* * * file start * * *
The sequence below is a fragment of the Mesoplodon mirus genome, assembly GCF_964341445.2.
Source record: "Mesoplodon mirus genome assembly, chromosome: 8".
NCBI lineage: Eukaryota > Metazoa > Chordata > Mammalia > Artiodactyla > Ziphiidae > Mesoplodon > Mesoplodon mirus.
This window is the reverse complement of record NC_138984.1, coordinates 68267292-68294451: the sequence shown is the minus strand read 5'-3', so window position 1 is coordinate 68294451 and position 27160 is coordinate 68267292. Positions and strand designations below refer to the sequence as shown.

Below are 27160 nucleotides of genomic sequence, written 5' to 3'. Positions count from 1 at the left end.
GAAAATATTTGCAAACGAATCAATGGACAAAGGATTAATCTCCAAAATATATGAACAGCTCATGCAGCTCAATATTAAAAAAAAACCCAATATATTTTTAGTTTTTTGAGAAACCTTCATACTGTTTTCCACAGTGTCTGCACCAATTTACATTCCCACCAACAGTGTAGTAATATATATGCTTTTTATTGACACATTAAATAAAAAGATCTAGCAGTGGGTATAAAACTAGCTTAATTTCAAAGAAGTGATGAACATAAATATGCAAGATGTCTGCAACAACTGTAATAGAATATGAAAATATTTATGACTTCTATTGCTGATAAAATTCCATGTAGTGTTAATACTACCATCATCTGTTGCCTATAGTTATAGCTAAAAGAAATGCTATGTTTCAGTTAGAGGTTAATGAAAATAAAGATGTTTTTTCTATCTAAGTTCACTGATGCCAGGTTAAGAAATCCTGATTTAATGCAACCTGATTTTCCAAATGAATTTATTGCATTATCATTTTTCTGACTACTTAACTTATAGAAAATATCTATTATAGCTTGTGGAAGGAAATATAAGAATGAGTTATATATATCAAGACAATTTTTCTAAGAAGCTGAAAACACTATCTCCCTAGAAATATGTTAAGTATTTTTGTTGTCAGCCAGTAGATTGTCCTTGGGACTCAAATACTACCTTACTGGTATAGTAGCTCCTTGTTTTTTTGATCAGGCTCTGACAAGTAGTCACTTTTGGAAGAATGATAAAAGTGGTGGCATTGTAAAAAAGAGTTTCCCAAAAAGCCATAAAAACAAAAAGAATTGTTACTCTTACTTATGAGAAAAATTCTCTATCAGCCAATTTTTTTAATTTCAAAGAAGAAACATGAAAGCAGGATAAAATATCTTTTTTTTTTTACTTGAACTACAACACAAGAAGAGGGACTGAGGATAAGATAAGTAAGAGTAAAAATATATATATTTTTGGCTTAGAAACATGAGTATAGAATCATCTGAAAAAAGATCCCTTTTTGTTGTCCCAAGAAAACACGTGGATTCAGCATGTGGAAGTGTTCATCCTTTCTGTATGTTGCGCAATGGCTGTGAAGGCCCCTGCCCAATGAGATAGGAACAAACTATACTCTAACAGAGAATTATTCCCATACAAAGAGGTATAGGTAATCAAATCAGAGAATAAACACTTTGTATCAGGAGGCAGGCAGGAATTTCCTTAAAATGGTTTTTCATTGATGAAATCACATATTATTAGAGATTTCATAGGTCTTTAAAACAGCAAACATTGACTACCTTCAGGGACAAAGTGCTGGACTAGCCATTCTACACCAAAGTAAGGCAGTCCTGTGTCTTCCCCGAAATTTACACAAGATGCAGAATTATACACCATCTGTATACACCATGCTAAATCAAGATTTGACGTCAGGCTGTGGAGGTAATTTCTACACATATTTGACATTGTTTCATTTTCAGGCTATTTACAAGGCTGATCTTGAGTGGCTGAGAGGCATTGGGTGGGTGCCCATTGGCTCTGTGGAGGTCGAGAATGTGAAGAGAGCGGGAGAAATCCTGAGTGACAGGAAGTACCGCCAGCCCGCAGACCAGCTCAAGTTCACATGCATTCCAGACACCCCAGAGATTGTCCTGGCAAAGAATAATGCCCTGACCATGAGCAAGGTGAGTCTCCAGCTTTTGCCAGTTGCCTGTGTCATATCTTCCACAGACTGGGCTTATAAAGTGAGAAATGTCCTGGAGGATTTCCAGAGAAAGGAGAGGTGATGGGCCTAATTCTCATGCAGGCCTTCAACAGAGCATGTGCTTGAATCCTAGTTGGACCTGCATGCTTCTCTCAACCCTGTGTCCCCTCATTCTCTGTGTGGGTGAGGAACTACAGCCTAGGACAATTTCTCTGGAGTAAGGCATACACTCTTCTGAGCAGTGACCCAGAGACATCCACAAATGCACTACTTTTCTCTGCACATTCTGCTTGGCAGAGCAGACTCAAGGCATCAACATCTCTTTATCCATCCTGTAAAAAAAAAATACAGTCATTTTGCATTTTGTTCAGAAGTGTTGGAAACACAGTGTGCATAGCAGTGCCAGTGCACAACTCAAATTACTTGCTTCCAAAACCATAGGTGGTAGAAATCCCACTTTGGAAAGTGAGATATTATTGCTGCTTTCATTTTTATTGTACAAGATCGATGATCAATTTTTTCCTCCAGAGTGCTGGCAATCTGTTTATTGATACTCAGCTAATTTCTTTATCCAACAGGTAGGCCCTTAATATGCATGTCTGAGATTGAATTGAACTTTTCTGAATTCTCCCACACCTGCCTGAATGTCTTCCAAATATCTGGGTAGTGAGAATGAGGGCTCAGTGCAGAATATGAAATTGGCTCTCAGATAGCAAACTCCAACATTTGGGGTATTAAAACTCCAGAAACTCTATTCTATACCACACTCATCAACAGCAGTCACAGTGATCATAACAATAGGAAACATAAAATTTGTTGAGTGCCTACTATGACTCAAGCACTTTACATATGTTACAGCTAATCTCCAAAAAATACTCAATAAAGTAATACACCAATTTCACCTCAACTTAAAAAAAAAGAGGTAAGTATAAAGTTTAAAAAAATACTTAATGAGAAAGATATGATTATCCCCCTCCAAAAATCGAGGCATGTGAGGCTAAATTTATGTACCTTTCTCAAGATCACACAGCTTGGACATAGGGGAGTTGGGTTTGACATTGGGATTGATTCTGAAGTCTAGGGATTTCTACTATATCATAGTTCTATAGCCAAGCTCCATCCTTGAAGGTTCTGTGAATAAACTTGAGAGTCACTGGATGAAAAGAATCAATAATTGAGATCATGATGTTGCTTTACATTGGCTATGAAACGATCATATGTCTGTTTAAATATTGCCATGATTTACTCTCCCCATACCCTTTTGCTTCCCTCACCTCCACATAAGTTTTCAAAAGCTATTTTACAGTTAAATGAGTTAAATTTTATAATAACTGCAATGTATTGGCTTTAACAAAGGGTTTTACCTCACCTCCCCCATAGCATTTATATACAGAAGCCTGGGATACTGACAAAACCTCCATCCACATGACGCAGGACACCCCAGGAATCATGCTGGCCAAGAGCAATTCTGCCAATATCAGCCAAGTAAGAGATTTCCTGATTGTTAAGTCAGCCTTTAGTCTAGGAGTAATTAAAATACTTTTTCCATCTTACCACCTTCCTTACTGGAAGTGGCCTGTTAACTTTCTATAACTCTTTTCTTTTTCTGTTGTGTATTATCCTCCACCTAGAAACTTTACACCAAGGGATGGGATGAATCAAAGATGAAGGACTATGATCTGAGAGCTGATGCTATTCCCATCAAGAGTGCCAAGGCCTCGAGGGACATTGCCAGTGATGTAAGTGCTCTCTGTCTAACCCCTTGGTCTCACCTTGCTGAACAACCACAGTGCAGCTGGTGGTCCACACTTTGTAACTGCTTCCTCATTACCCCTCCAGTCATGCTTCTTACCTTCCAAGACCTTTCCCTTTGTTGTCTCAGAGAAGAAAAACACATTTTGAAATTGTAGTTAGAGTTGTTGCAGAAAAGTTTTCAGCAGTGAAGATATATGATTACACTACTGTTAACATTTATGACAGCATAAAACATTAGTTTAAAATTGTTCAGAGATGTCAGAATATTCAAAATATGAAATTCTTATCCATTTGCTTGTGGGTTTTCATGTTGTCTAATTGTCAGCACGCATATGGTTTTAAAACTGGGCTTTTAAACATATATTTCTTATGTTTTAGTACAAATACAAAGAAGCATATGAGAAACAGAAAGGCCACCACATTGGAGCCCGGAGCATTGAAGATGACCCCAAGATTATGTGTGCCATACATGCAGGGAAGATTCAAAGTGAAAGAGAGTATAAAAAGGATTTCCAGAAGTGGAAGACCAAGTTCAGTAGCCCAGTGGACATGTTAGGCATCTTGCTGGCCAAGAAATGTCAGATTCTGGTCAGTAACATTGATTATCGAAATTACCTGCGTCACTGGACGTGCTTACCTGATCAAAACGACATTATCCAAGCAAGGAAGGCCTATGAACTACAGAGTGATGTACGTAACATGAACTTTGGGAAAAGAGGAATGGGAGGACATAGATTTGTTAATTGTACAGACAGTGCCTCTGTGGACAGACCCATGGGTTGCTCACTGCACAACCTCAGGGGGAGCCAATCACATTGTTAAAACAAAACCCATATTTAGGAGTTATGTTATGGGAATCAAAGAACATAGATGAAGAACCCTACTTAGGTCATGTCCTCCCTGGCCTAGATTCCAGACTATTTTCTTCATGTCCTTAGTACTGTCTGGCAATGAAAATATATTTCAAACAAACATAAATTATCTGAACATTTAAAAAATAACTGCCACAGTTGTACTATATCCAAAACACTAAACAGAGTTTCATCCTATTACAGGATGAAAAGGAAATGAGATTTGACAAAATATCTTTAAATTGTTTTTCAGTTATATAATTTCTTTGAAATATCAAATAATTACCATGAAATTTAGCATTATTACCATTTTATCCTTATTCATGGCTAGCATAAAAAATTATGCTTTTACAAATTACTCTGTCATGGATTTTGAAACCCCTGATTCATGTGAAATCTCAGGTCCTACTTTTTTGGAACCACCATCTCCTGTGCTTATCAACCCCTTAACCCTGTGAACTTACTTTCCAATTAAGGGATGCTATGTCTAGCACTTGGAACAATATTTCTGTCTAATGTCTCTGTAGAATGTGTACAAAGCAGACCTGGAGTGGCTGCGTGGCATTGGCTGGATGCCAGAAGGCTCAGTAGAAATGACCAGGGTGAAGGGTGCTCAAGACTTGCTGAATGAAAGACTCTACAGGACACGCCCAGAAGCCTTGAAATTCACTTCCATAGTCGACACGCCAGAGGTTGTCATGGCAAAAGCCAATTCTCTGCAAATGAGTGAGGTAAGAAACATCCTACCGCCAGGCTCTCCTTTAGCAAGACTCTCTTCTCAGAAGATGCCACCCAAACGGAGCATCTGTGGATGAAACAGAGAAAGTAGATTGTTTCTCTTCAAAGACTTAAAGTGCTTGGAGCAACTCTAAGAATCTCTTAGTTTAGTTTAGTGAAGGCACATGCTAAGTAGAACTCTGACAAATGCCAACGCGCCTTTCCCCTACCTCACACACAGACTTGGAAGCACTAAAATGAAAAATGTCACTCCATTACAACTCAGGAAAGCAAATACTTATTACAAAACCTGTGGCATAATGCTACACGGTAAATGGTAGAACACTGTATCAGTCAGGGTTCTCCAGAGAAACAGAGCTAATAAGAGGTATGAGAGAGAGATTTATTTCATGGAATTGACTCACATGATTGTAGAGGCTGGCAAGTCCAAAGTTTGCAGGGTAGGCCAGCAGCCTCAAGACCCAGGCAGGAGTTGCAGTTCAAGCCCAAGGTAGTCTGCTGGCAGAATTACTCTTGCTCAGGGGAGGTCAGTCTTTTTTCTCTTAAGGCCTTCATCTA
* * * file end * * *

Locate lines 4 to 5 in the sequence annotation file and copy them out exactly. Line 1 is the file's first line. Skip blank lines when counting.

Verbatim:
This window is the reverse complement of record NC_138984.1, coordinates 68267292-68294451: the sequence shown is the minus strand read 5'-3', so window position 1 is coordinate 68294451 and position 27160 is coordinate 68267292. Positions and strand designations below refer to the sequence as shown.

Below are 27160 nucleotides of genomic sequence, written 5' to 3'. Positions count from 1 at the left end.